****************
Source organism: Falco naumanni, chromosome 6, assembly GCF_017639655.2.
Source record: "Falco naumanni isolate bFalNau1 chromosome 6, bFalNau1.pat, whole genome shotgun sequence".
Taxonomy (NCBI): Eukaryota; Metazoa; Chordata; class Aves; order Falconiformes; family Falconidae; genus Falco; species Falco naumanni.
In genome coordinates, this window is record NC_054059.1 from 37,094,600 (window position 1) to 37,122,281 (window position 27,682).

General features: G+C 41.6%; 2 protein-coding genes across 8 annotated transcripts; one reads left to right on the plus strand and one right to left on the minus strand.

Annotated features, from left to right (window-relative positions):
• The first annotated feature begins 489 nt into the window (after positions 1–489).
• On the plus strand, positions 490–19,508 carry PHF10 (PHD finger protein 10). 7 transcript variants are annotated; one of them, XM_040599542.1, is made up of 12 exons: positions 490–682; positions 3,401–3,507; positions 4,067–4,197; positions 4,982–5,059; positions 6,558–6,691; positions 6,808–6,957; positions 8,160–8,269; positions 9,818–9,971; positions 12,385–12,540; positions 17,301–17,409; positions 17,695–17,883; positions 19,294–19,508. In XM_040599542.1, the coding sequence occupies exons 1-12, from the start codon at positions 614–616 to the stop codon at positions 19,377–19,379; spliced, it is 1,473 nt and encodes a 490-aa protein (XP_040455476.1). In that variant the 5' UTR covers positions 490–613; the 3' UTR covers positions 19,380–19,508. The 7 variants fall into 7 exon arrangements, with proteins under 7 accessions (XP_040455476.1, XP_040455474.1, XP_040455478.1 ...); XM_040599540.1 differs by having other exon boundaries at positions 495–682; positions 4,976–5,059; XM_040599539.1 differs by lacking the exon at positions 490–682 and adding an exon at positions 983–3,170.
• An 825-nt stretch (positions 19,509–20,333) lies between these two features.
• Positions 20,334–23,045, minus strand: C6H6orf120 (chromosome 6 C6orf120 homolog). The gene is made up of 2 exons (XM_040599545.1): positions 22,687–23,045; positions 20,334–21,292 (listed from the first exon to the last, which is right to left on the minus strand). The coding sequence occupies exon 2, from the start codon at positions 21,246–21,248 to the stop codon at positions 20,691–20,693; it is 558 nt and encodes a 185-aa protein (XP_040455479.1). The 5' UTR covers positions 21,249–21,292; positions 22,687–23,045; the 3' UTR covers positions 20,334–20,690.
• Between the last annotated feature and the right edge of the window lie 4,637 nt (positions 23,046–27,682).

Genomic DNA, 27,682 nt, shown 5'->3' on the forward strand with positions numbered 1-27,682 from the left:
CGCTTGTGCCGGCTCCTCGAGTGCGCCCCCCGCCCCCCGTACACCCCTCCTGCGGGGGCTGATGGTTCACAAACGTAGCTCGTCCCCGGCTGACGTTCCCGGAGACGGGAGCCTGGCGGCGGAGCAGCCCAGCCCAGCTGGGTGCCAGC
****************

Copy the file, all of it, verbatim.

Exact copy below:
Source organism: Falco naumanni, chromosome 6, assembly GCF_017639655.2.
Source record: "Falco naumanni isolate bFalNau1 chromosome 6, bFalNau1.pat, whole genome shotgun sequence".
Taxonomy (NCBI): Eukaryota; Metazoa; Chordata; class Aves; order Falconiformes; family Falconidae; genus Falco; species Falco naumanni.
In genome coordinates, this window is record NC_054059.1 from 37,094,600 (window position 1) to 37,122,281 (window position 27,682).

General features: G+C 41.6%; 2 protein-coding genes across 8 annotated transcripts; one reads left to right on the plus strand and one right to left on the minus strand.

Annotated features, from left to right (window-relative positions):
• The first annotated feature begins 489 nt into the window (after positions 1–489).
• On the plus strand, positions 490–19,508 carry PHF10 (PHD finger protein 10). 7 transcript variants are annotated; one of them, XM_040599542.1, is made up of 12 exons: positions 490–682; positions 3,401–3,507; positions 4,067–4,197; positions 4,982–5,059; positions 6,558–6,691; positions 6,808–6,957; positions 8,160–8,269; positions 9,818–9,971; positions 12,385–12,540; positions 17,301–17,409; positions 17,695–17,883; positions 19,294–19,508. In XM_040599542.1, the coding sequence occupies exons 1-12, from the start codon at positions 614–616 to the stop codon at positions 19,377–19,379; spliced, it is 1,473 nt and encodes a 490-aa protein (XP_040455476.1). In that variant the 5' UTR covers positions 490–613; the 3' UTR covers positions 19,380–19,508. The 7 variants fall into 7 exon arrangements, with proteins under 7 accessions (XP_040455476.1, XP_040455474.1, XP_040455478.1 ...); XM_040599540.1 differs by having other exon boundaries at positions 495–682; positions 4,976–5,059; XM_040599539.1 differs by lacking the exon at positions 490–682 and adding an exon at positions 983–3,170.
• An 825-nt stretch (positions 19,509–20,333) lies between these two features.
• Positions 20,334–23,045, minus strand: C6H6orf120 (chromosome 6 C6orf120 homolog). The gene is made up of 2 exons (XM_040599545.1): positions 22,687–23,045; positions 20,334–21,292 (listed from the first exon to the last, which is right to left on the minus strand). The coding sequence occupies exon 2, from the start codon at positions 21,246–21,248 to the stop codon at positions 20,691–20,693; it is 558 nt and encodes a 185-aa protein (XP_040455479.1). The 5' UTR covers positions 21,249–21,292; positions 22,687–23,045; the 3' UTR covers positions 20,334–20,690.
• Between the last annotated feature and the right edge of the window lie 4,637 nt (positions 23,046–27,682).

Genomic DNA, 27,682 nt, shown 5'->3' on the forward strand with positions numbered 1-27,682 from the left:
CGCTTGTGCCGGCTCCTCGAGTGCGCCCCCCGCCCCCCGTACACCCCTCCTGCGGGGGCTGATGGTTCACAAACGTAGCTCGTCCCCGGCTGACGTTCCCGGAGACGGGAGCCTGGCGGCGGAGCAGCCCAGCCCAGCTGGGTGCCAGC